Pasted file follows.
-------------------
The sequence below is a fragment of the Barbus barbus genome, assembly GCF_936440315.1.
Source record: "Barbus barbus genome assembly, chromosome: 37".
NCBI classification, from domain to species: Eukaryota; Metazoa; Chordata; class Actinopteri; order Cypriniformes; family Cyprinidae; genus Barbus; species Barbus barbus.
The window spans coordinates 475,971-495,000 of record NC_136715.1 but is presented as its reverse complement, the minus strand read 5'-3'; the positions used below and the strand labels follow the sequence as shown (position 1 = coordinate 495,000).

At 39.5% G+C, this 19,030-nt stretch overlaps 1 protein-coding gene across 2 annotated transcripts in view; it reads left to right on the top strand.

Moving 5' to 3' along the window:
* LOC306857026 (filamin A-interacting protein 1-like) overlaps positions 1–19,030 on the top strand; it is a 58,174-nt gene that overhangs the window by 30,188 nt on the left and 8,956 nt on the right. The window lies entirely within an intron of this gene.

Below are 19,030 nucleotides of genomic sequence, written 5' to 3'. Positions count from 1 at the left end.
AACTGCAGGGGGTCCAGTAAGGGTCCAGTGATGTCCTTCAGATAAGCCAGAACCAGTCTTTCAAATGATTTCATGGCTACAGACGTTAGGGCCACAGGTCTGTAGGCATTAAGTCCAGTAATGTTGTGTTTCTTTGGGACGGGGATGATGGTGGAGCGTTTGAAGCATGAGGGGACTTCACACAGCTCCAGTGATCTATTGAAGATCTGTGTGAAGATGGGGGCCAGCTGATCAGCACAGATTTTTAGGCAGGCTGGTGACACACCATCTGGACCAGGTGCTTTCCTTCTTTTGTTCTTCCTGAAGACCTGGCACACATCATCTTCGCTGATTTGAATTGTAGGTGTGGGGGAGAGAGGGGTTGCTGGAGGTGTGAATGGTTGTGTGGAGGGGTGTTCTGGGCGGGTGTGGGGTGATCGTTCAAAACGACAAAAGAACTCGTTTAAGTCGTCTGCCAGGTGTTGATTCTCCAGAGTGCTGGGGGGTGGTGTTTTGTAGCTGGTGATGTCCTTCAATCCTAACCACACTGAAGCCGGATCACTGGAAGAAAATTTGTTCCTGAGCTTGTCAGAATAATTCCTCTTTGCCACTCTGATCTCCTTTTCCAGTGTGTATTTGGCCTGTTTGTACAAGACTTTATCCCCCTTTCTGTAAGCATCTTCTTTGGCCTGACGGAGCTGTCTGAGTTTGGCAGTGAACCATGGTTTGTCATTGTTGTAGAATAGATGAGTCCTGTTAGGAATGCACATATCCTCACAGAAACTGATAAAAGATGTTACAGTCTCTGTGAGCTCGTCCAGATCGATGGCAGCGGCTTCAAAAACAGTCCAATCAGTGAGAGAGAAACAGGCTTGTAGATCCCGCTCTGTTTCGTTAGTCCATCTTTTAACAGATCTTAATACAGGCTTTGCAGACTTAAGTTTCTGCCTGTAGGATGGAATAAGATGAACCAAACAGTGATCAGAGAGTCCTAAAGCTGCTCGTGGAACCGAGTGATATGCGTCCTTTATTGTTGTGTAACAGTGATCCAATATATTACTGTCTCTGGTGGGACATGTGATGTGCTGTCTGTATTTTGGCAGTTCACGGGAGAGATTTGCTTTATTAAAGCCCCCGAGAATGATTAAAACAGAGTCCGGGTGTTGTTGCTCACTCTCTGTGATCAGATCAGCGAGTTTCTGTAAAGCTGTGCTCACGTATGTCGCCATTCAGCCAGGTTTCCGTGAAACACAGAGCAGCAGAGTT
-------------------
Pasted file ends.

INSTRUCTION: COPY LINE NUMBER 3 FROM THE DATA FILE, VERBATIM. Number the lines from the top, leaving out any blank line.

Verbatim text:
NCBI classification, from domain to species: Eukaryota; Metazoa; Chordata; class Actinopteri; order Cypriniformes; family Cyprinidae; genus Barbus; species Barbus barbus.